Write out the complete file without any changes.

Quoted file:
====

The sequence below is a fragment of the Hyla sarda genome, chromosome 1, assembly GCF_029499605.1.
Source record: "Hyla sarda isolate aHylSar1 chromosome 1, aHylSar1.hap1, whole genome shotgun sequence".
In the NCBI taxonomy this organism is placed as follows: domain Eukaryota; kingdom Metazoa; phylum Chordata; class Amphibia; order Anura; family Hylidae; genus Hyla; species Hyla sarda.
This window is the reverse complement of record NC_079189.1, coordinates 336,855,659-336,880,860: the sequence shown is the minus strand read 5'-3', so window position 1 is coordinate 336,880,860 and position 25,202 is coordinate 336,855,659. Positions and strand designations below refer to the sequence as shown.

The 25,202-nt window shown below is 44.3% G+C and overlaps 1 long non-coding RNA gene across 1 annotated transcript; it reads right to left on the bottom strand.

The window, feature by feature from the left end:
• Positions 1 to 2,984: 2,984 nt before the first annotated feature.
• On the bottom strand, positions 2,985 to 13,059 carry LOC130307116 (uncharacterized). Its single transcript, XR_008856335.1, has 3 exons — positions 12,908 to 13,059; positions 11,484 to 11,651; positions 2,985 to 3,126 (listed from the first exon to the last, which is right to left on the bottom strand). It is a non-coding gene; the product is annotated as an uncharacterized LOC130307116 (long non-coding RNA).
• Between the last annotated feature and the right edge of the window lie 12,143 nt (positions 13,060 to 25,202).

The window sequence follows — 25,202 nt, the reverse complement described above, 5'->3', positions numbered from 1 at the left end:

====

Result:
The sequence below is a fragment of the Hyla sarda genome, chromosome 1, assembly GCF_029499605.1.
Source record: "Hyla sarda isolate aHylSar1 chromosome 1, aHylSar1.hap1, whole genome shotgun sequence".
In the NCBI taxonomy this organism is placed as follows: domain Eukaryota; kingdom Metazoa; phylum Chordata; class Amphibia; order Anura; family Hylidae; genus Hyla; species Hyla sarda.
This window is the reverse complement of record NC_079189.1, coordinates 336,855,659-336,880,860: the sequence shown is the minus strand read 5'-3', so window position 1 is coordinate 336,880,860 and position 25,202 is coordinate 336,855,659. Positions and strand designations below refer to the sequence as shown.

The 25,202-nt window shown below is 44.3% G+C and overlaps 1 long non-coding RNA gene across 1 annotated transcript; it reads right to left on the bottom strand.

The window, feature by feature from the left end:
• Positions 1 to 2,984: 2,984 nt before the first annotated feature.
• On the bottom strand, positions 2,985 to 13,059 carry LOC130307116 (uncharacterized). Its single transcript, XR_008856335.1, has 3 exons — positions 12,908 to 13,059; positions 11,484 to 11,651; positions 2,985 to 3,126 (listed from the first exon to the last, which is right to left on the bottom strand). It is a non-coding gene; the product is annotated as an uncharacterized LOC130307116 (long non-coding RNA).
• Between the last annotated feature and the right edge of the window lie 12,143 nt (positions 13,060 to 25,202).

The window sequence follows — 25,202 nt, the reverse complement described above, 5'->3', positions numbered from 1 at the left end: